Lockheed Martin graduate profile image - Patrick
A day in the life of…

Hardware Engineer at Lockheed Martin Australia

Patrick Kirwan graduated with a Bachelor of Engineering (Honours) (Mechanical and Aerospace) and Bachelor of Mathematics and Computer Science from Adelaide University and is now a Hardware Engineer at Lockheed Martin Australia

6.30 AM

My alarm goes off, time to get up and get ready. It’s an early morning today because I’m planning on cycling to work.

6.45 AM

Alright, I’m up! Time to get ready. I can’t do anything without breakfast first though, so I always make myself some muesli (or porridge in the winter months) with yoghurt and fruit on top.

7.15 AM

I’m cycling to work today, so I’ve grabbed my bike, my helmet and I’m off. I find this a great way to get in some exercise, get the blood pumping and feel the fresh air - it’s the perfect way to start the day.

7.45 AM

I’ve arrived at work. I’ve already left work clothes at work in my locker, so I don’t have to worry about packing and creasing them in a backpack. I’ll grab them and have a quick shower to freshen up for the day.

Patrick Kirwan arrives at work

8.00 AM

Alright, I’m all ready to start the day, feeling energetic after the ride I’ll log into my computer and check some emails. These can be on a whole range of different topics. Some may be company wide announcements, a new task assigned to me, meeting invites, or a response to a technical question I asked one of my colleagues.

9.00 AM

Time to open Jira, a task management tool we use to manage our workflow. Here I can see all the different tasks assigned to me, things due soon and any comments that have been placed on any of these. Because my work is quite collaborative, often someone will have mentioned me in a comment and I’ll aim to provide my insight into the problem. Jira provides a good starting point to see all work I need to do and prioritise tasks to structure the day. I might also grab a coffee and some fruit from the kitchen.

Patrick Kirwan Lockheed Martin desk

10.00 AM

It’s time for our weekly team meeting. I work on the Future Submarine Project, where we design the Combat System for the new fleet of submarines which are being procured for the Royal Australian Navy. Within this overall project we have small teams focussing on different sections. My team and I are responsible for designing and integrating the Weapons and Deployables components. We meet once a week to discuss important news that will affect our team, the status of various tasks and any upcoming events, training or other points of interest.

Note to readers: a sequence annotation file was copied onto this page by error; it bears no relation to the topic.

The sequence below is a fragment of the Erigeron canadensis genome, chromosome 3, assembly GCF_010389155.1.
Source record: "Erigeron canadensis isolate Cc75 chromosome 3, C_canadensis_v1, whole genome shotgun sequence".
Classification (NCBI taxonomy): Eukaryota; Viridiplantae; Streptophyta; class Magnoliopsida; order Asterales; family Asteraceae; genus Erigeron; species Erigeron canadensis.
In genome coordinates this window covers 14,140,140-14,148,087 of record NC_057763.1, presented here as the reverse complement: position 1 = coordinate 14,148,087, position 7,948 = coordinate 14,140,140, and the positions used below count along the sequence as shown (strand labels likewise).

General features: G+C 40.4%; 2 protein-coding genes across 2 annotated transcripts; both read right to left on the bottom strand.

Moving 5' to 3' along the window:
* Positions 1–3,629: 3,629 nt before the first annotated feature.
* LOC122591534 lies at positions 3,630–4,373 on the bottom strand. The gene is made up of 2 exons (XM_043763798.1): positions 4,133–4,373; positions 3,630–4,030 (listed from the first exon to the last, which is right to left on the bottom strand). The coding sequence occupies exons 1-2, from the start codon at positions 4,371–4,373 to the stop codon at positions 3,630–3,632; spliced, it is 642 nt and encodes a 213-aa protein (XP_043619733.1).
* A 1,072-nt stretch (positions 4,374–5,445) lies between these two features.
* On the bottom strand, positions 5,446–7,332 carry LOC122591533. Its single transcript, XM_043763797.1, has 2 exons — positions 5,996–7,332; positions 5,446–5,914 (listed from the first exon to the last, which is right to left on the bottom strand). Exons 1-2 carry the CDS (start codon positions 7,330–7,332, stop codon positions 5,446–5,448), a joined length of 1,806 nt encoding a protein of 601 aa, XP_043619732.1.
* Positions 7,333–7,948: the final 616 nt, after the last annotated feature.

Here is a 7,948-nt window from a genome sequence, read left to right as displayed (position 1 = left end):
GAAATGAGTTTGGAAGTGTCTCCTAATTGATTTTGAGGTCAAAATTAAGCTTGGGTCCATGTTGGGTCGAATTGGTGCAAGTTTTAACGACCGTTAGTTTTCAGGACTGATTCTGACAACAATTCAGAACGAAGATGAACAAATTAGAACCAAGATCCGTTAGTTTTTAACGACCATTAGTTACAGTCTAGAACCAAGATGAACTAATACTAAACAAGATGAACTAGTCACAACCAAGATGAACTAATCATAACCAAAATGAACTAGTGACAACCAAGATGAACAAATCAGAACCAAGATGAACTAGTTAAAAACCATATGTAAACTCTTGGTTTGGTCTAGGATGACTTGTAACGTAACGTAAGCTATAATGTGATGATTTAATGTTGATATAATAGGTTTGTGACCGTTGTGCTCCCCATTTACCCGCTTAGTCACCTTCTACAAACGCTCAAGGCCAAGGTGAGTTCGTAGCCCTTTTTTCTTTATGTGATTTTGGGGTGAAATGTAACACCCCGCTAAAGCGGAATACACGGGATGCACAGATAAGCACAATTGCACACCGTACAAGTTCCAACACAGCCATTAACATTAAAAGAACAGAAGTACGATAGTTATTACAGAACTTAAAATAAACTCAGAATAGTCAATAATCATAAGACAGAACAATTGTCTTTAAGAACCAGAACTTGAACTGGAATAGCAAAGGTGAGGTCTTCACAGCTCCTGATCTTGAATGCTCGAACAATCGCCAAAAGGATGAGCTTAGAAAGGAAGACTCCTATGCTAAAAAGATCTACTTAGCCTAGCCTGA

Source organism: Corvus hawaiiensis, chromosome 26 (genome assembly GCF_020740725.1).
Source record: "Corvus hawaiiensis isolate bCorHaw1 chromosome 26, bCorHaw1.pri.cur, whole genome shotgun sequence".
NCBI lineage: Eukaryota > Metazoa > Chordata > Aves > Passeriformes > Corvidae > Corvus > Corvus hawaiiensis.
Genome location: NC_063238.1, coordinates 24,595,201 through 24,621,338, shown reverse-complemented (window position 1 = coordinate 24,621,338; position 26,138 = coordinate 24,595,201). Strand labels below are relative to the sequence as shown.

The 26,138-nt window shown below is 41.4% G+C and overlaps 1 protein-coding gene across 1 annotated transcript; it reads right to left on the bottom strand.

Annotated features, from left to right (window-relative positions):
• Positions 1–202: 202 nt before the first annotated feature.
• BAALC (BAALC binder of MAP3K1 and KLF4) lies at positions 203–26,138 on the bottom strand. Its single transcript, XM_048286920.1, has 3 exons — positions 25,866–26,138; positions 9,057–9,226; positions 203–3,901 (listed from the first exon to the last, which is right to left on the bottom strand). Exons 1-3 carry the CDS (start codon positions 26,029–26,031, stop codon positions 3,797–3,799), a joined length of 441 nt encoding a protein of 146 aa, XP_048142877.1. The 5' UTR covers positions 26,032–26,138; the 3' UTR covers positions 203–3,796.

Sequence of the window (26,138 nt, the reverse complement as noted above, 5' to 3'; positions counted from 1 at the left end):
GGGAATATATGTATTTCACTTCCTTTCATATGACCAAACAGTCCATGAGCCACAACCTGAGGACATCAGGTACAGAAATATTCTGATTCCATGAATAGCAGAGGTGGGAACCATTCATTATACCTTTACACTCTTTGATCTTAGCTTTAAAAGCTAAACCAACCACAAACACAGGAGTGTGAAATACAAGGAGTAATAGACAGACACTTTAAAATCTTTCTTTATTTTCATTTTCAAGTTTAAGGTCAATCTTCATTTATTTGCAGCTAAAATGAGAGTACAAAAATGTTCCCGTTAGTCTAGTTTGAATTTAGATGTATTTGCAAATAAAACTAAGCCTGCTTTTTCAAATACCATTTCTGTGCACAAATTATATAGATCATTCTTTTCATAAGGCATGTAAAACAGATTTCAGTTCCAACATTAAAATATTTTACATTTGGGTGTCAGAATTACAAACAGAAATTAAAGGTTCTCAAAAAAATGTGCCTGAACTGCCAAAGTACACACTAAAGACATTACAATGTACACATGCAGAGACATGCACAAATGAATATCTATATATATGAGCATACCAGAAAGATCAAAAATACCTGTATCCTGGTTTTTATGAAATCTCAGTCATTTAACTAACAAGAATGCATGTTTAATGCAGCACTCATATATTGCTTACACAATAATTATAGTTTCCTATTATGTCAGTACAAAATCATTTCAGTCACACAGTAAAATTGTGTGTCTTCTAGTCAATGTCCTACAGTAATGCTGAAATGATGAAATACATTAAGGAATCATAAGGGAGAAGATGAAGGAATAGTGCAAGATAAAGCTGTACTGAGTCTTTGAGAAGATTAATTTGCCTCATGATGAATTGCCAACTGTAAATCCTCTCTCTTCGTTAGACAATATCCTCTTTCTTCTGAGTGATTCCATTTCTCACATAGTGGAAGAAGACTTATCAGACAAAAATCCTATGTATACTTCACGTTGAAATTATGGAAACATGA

Lockheed Martin Australia team meeting

11.00 AM

This project is early on in its life cycle, so currently we’re working on high level architecture and requirements. This allows us to define exactly what we need to develop, procure and how all the individual components will interface with each other. A tool we use to model this architecture is called MagicDraw. This is a useful tool and allows other teams to understand what we require from them and how we plan to interface between subsystems. Today I’m going to spend the next hour working on defining some of the components of the Deployables sub-system.

12.00 PM

Lunch time! Man, I’m hungry. I brought my lunch today, so I’ll heat it up in the microwave before heading to a table outside to enjoy the sun and chat with some friends over lunch. I usually do a big cook-up on the weekend and separate the meals into containers that I take for lunch each day. This week it’s slow cooked butter chicken with heaps of veggies and some rice. It’s great to get outside, it really breaks up the day. Often, I’ll also go for a walk around the lake.

Patrick Kirwan lunch outside

1.00 PM

Requirements are a major part of any large-scale project, so it is important we manage these appropriately. The customer provides us with a range of high-level requirements that we need to break down into individual subsystem requirements. We need to make sure we can relate each lower level requirement to a higher level one, so we can prove we are building the system that the customer asked for. This requires some management but is important to define early in the project, while it is still relatively easy to change. We’re working on our requirements in a program called DOORS. I’m going to spend the next while working on these requirements for my team’s subsystem.

2.30 PM

Time to grab a coffee or green tea and a snack and have a brief chat with some colleagues in the kitchen.

2.45 PM

I’ve been working on a technical trade study where we evaluate existing solutions on the market, their strengths, weaknesses and applicability to our requirements. By doing this we can evaluate whether we should purchase an off the shelf solution or invest developmental effort in new technology. To do this I’ll need to do a range of research, contact vendors and discuss with experts in the field here in the office.

4.30 PM

Time to head home, I’ll get changed and hop on the bike. It’s great to get some exercise and fresh air to clear the mind after a day of work.

5.15 PM

Home! Time to cook some dinner and unwind for a while.

7.00 PM

I usually play social mixed netball with a group of friends but we’re currently between seasons, so tonight I’m meeting a different group of friends to do a quiz night at the local pub.

10.00 PM

Back home and time to get ready for bed, it’s been a busy day, but I’m ready to do it all over again tomorrow.

Patrick Kirwan at Lockheed Martin Australia

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